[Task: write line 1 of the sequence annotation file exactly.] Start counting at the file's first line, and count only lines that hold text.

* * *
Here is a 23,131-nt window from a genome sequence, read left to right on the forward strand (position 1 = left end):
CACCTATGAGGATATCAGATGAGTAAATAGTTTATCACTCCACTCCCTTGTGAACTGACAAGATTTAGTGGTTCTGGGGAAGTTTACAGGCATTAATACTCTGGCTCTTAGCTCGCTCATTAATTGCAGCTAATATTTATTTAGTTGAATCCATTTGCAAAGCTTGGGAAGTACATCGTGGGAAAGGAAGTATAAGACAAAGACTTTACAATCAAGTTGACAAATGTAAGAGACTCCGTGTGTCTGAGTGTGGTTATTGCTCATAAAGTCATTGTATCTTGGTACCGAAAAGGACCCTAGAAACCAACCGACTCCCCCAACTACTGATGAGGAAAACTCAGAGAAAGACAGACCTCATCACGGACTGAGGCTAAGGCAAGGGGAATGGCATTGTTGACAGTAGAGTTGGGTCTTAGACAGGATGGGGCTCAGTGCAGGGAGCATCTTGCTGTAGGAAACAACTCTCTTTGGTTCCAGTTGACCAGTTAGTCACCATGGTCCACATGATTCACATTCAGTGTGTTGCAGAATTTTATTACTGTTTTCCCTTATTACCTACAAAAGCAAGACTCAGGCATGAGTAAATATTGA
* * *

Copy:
Here is a 23,131-nt window from a genome sequence, read left to right on the forward strand (position 1 = left end):